511 F2d 453 Equal Employment Opportunity Commission v. Huttig Sash & Door Company
10 Fair Empl.Prac.Cas. 529, 9 Empl. Prac.
Dec. P 10,065
EQUAL EMPLOYMENT OPPORTUNITY COMMISSION, Plaintiff-Appellant,
HUTTIG SASH & DOOR COMPANY, Defendant-Appellee.
United States Court of Appeals,
April 10, 1975.
William A. Carey, Gen. Counsel, William L. Robinson, Associate Gen. Counsel, James P. Scanlan, Joseph T. Eddins, EEOC, Washington, D.C., Roger J. Martinson, Acting Reg. Atty., Alfonso McGhee, Associate Reg. Atty., Ellis L. Bert, Asst. Reg. Atty., Lawrence J. Kamenetzky, Atty., EEOC, Atlanta Regional Litigation Center, Atlanta, Ga., Beatrice Rosenberg, Charles L. Reischel, Attys., EEOC, Washington, D.C., for plaintiff-appellant.
Stova F. McFadden, Mobile, Ala., Asa Ambrister, Washington, D.C., for defendant-appellee.
Appeal from the United States District Court for the Southern District of Alabama.
Before GODBOLD and MORGAN, Circuit Judges, and BOOTLE, District Judge.
BOOTLE, District Judge:
Clavin Rencher filed a charge with the EEOC on January 14, 1969, alleging violations of Title VII of the Civil Rights Act in that the company had refused to hire him because of his race and that the company maintained job classifications and facilities segregated by race. On February 3, 1972, the EEOC issued a decision finding that there was no reasonable cause to believe that the employer had violated Title VII by refusing to hire Rencher or by maintaining facilities segregated by race but that there was reasonable cause to believe that the company was violating Title VII by maintaining job classifications segregated by race and sex and by placing advertisements for jobs indicating a preference as to sex.
On March 26, 1973, the EEOC notified Rencher that conciliations efforts had failed and issued the statutory right-to-sue notice to him. On May 9, 1973, Rencher presented his right-to-sue notice and his notice of failure of conciliation to the United States District Court for the Southern District of Alabama, which simply assigned a docket number to these papers. On June 1, 1973, the court appointed counsel for Rencher. On October 1, 1973, Rencher's counsel moved for leave to dismiss the action; and on October 3, an order was entered dismissing the action with prejudice. On November 1, 1973, the EEOC initiated this action, alleging racial discrimination. The company's motion to dismiss was granted on the ground that because of the dismissal of the private suit, there was no longer an outstanding charge on which the complaint could be predicated.
The sole issue which we must decide is whether after the termination of a charging party's private suit the EEOC can bring suit predicated on, but not limited to, the same charge. We have concluded that it can, and we reverse.
In resolving the issue before us, we are unable to gain much assistance from the legislative history of Title VII and the particular sections involved here. Courts have tended to rely upon policy arguments in deciding the various questions which have arisen under Title VII. However, we are here confronted with two opposing policy considerations, each of which has some attraction. The EEOC points to the remedial nature of the statute and argues that it should not be hampered in fighting employment discrimination. The company points to the judicial policy against duplication of proceedings and argues that duplicative suits should not be permitted.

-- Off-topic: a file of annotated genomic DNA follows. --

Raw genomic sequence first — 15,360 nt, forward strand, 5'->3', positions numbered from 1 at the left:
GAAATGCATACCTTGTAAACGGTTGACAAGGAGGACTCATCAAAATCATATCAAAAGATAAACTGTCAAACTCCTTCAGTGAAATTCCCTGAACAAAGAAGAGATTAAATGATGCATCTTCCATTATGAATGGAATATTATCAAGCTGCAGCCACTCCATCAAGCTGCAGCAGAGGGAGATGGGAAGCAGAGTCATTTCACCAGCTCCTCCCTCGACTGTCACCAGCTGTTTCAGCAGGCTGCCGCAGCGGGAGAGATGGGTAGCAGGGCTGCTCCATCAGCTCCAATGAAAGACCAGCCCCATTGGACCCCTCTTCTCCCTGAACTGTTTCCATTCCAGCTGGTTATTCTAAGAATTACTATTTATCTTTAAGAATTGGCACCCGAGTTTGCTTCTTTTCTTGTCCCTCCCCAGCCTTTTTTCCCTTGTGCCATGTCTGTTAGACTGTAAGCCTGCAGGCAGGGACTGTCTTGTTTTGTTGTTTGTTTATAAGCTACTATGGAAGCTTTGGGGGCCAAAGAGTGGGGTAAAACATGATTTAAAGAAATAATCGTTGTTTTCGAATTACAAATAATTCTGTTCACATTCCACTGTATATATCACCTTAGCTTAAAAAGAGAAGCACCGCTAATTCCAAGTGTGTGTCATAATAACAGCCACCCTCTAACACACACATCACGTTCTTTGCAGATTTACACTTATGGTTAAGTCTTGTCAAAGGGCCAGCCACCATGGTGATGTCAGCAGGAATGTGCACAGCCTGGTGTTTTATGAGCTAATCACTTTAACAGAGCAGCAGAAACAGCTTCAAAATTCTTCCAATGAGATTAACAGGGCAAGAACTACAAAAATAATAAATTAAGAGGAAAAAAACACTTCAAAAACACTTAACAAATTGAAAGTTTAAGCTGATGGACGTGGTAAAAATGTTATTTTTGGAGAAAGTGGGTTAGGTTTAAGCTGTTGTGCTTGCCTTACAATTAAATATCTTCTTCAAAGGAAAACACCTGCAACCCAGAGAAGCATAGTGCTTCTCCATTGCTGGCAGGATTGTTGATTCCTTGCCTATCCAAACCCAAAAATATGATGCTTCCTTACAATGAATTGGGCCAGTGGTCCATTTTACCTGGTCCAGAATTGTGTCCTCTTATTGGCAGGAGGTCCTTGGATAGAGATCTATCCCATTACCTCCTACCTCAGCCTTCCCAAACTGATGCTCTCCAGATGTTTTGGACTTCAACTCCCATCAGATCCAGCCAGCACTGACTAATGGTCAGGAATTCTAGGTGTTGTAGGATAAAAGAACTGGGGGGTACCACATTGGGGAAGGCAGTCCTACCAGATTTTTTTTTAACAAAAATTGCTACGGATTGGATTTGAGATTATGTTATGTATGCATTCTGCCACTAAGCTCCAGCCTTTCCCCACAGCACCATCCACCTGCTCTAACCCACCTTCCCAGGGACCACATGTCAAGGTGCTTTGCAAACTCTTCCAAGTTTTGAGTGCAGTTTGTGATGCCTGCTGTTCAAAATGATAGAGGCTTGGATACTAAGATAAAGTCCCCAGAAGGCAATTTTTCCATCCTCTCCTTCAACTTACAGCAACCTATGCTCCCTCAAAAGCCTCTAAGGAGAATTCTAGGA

To support its position, Huttig Sash & Door relies heavily upon EEOC v. Missouri Pacific R.R., 493 F.2d 71 (8th Cir. 1974). The Eighth Circuit held that once a charging party has filed suit pursuant to a right-to-sue notice, the EEOC is relegated to its right of permissive intervention under 42 U.S.C. § 2000e--6. The court in that case was not concerned that its ruling might prevent litigation of the discrimination issues raised by the EEOC, for the court was 'fully confident' that the district judge would permit intervention by the EEOC. The narrow holding of Missouri Pacific is that while a private suit is pending, the EEOC cannot institute another suit but must seek to intervene. The court in Missouri Pacific did not have before it the question of what rights the EEOC has after the private party terminates his suit.
The rationale of Missouri Pacific offers little help in deciding the issue now before us. If the Eighth Circuit had ruled that the EEOC could bring an independent action at the same time that the private suit was being litigated, there would be two lawsuits proceeding through the courts simultaneously and dealing with identical or certainly similar issues. However, if the private suit has already been terminated (as is our situation), there would not be duplicative suits before the courts. Thus we are not faced with the same considerations that confronted the Eighth Circuit.